SHANGHAI - Prosecutors in Shanghai said Friday that they had detained three Chinese government officials for their role in a high-rise apartment fire that killed 58 people and injured about 70.
The government said the three officials were placed under criminal detention for abuse of power in allowing illegal construction activities to spark the Nov. 15 fire at a 28-story complex in central Shanghai. It was one of the city's deadliest fires in decades.
The fire created widespread anxiety in Shanghai about the safety of high-rise apartments and the ability of fire officials to control blazes. The government vowed to upgrade its firefighting equipment.
Investigators blamed unregistered welders and a state-owned construction company for touching off the fire by igniting nylon netting and bamboo scaffolding around the 13-year-old building, which was being renovated. - N.Y. Times News Service
CAIRO - Rival Darfur rebel groups have joined forces to fend off an attack by government troops in the latest fighting in Sudan's troubled western region, rebel leaders said Friday.
Darfur's most powerful rebel group, the Justice and Equality Movement, said Sudanese soldiers attacked rebel positions in North Darfur on Thursday near Dar al-Salam, south of the regional capital of El Fasher. The group said three rebels were killed and eight wounded.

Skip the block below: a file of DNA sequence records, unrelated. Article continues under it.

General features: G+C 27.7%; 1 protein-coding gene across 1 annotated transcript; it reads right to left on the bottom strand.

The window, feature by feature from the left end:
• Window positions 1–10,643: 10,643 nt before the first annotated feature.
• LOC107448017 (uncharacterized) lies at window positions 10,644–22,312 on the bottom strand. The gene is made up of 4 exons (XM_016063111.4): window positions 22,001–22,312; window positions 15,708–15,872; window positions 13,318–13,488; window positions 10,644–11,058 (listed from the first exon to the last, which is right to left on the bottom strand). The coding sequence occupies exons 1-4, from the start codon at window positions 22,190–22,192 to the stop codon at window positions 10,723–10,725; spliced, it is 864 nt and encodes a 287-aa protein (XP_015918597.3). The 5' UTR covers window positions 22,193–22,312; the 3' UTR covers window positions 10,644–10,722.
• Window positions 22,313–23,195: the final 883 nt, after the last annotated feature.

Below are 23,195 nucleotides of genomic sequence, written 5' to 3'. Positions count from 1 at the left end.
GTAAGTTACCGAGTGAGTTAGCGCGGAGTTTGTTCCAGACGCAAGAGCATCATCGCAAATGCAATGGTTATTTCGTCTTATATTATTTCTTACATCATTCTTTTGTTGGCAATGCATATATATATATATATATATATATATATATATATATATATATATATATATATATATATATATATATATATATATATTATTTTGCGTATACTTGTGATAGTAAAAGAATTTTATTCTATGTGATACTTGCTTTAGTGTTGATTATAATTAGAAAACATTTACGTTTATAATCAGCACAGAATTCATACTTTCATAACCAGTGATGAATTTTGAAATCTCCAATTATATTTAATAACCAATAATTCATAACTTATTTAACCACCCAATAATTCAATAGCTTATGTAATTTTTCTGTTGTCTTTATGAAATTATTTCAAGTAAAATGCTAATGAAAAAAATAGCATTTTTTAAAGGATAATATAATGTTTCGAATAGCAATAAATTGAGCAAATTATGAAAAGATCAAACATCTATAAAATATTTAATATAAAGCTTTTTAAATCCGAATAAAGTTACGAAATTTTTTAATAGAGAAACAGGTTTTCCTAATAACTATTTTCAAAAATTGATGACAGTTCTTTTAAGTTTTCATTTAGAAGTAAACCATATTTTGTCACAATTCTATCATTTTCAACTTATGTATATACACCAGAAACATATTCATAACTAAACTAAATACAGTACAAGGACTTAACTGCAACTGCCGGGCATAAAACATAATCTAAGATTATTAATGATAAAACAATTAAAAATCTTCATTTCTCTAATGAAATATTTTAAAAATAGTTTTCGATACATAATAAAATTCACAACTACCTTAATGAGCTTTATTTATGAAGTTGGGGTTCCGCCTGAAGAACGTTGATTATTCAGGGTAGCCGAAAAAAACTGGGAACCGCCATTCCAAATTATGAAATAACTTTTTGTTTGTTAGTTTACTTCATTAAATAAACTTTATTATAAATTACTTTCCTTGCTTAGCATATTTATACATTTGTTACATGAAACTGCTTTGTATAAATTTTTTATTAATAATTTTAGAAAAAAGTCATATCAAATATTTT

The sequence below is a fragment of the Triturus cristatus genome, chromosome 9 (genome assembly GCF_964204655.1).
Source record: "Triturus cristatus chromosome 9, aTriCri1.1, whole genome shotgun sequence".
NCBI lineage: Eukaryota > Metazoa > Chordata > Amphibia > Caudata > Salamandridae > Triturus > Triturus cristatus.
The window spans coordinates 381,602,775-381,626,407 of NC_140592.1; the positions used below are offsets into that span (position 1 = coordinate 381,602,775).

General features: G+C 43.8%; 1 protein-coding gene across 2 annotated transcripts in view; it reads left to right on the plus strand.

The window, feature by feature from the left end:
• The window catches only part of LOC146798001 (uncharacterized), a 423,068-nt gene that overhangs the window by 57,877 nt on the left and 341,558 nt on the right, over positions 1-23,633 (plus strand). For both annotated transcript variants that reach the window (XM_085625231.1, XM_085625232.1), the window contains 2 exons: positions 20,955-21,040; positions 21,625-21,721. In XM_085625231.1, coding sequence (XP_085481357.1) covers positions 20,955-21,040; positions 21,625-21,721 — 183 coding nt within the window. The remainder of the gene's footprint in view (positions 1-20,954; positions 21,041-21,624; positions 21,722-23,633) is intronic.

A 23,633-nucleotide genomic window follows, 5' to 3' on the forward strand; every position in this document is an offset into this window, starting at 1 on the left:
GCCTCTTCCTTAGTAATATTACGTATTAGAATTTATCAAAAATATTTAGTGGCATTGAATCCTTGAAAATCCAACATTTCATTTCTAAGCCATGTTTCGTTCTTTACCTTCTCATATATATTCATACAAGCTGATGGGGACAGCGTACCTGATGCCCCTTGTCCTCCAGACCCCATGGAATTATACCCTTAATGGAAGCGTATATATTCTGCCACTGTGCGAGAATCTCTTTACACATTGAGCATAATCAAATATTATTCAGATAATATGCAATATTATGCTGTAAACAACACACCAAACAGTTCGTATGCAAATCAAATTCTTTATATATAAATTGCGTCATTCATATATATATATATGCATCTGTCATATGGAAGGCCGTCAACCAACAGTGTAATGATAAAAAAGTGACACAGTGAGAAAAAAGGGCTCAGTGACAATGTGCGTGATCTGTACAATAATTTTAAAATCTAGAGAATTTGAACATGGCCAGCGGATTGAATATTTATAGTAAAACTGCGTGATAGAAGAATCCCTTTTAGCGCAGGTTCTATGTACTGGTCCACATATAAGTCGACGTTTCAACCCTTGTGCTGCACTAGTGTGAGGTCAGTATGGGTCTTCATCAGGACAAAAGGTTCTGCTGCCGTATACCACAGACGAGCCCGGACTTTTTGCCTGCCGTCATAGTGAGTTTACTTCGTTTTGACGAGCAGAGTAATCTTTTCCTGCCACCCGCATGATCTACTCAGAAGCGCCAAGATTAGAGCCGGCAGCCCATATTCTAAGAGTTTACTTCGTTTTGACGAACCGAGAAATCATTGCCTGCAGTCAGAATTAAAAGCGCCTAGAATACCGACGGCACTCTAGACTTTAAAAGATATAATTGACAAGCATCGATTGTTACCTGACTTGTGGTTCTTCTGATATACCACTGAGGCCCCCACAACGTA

The international peacekeeping mission in Darfur said it was gravely concerned about the reported clashes, and it urged those fighting to allow humanitarian access to civilians in the area.
Tensions between government forces and another Darfur rebel group, which signed a peace deal four years ago, over control of areas in Darfur sparked fighting earlier this month, sending thousands of civilians fleeing in fear. - AP
JERUSALEM - Hundreds of Israelis and African migrants marched down Tel Aviv's main boulevard Friday to protest a government plan to build a detention facility to hold people who enter the country illegally.
The government estimates that more than 30,000 Africans, mostly from Sudan and Eritrea, have entered Israel through the porous southern border with Egypt since 2005.
The Africans say they are fleeing conflict and poverty in their countries in hopes of finding relief and jobs in Israel. But many in Israel think the migrants are overwhelming the small state and threatening the country's Jewish character.
Last month, Israel announced plans for the detention center and began building a fence on long stretches of the Egyptian border. - AP